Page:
William (“Bill”) White is a Senior Research Consultant at Chestnut Health Systems, past-chair of the board of Recovery Communities United and a volunteer consultant to Faces and Voices of Recovery.
Bill has authored or co-authored more than 300 articles, monographs, research reports and book chapters and 15 books. His book, Slaying the Dragon - The History of Addiction Treatment and Recovery in America, received the McGovern Family Foundation Award for the best book on addiction recovery.
He has a Master’s degree in Addiction Studies from Goddard College and has worked full time in the addictions field since 1969 as a streetworker, counselor, clinical director, trainer and researcher.
[The following checklist, which applies to both adult and adolescent substance abuse treatment, is reposted with permission of the author from his website, Selected Papers of William L. White. See below for attribution; slight edits have been made for ease of viewing and clarity (view the original here). -Ed.]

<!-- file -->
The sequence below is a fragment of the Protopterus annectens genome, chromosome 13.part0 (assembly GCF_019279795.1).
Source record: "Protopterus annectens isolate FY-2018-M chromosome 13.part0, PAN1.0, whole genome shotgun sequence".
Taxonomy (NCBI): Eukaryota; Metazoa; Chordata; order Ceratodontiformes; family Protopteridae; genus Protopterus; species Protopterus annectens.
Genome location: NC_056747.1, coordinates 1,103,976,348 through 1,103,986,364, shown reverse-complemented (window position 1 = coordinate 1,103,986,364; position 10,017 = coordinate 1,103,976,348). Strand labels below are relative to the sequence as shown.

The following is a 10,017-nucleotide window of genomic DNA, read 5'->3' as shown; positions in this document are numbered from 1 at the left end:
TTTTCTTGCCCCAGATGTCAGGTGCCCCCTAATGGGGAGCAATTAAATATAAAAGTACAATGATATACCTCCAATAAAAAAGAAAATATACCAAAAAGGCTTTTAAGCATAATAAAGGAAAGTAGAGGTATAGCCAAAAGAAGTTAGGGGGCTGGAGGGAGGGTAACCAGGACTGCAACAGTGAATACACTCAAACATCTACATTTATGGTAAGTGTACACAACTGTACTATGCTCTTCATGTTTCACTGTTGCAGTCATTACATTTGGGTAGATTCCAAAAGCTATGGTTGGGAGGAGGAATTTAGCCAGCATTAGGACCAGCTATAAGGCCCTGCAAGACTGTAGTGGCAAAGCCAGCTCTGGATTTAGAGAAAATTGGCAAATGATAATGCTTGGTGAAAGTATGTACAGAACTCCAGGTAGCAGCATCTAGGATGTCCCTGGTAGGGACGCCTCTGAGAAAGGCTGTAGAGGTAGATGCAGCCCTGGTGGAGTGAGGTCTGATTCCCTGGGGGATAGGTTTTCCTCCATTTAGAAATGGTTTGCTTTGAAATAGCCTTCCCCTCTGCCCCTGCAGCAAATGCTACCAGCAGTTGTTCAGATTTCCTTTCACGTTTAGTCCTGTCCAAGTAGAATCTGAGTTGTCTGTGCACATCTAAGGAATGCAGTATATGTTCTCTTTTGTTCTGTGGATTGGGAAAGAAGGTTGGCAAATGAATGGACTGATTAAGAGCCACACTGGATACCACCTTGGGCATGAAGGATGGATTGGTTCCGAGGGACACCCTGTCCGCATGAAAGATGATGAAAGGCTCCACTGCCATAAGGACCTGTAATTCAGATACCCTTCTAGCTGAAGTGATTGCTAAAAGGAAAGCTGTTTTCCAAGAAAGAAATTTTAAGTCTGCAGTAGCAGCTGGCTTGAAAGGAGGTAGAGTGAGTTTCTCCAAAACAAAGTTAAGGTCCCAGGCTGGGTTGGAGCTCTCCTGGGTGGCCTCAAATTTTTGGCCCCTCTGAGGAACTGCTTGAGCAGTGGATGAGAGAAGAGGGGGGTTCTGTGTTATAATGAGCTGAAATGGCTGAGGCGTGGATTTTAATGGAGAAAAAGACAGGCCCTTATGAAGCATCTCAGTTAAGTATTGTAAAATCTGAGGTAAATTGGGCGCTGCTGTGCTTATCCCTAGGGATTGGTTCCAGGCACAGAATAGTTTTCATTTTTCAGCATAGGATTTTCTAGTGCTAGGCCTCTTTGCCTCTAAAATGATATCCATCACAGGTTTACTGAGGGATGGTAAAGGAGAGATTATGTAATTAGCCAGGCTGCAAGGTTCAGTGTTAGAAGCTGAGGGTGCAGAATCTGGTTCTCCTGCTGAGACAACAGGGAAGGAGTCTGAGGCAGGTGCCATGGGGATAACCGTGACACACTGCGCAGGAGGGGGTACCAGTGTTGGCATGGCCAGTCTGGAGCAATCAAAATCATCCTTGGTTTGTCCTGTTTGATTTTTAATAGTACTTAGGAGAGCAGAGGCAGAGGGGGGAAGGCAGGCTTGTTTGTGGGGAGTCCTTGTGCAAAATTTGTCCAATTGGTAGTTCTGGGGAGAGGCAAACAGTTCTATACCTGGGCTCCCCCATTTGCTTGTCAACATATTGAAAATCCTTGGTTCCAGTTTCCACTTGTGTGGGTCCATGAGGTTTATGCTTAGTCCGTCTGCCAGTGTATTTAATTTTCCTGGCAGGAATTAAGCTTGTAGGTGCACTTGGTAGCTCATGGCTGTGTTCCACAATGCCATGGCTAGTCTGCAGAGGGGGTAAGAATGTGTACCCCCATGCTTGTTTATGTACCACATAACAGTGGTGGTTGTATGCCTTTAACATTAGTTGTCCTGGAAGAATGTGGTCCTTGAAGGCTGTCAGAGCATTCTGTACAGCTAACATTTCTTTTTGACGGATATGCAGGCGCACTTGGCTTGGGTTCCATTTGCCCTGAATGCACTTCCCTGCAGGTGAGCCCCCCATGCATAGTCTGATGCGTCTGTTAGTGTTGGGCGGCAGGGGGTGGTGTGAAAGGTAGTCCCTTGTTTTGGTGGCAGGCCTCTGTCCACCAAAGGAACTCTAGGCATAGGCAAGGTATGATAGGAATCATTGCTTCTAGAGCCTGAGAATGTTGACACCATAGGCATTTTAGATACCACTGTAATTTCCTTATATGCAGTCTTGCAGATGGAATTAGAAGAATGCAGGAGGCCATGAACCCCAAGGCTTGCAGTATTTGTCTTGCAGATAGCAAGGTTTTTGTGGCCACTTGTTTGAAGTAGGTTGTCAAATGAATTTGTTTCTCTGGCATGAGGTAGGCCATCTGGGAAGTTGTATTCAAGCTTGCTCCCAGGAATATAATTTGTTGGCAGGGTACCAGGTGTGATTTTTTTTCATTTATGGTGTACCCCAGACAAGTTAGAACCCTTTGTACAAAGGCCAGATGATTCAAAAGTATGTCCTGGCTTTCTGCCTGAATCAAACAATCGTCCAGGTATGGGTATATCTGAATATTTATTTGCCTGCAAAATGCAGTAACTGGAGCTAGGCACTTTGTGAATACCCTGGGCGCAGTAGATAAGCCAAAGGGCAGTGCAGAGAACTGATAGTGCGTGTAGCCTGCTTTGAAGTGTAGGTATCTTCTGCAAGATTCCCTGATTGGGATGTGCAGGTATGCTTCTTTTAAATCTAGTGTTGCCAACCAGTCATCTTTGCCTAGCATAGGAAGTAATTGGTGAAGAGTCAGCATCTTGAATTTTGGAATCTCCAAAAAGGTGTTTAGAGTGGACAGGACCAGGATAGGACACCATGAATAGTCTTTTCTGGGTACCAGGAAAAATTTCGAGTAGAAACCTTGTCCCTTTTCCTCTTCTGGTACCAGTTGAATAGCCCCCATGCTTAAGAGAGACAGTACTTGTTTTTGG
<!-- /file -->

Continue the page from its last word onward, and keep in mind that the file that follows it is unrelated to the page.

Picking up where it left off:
One of the best predictors of treatment quality is the use of assertive approaches to continuing care [for clients]. The checklist below is designed to identify the extent to which a program exemplifies such an approach.
[The following is reposted with permission of the author from his website, Selected Papers of William L. White. -Ed.]
Every one seems to have an opinion about the need for or appropriateness of adolescent involvement in recovery support groups. One doesn’t have to go far to hear that such groups are inappropriate for adolescents or that adolescents do not do well in such groups. But what do we know about such involvement from the standpoint of science?
Listed below are the latest scientific findings related to such involvement. It should be noted that nearly all of these studies have evaluated adolescent involvement in 12-step groups and almost exclusively adolescents who have been treated in inpatient settings. There is scant scientific literature on the effects of adolescent involvement in secular or religious alternatives to 12-step groups. Here’s what is known about adolescents and 12-step involvement: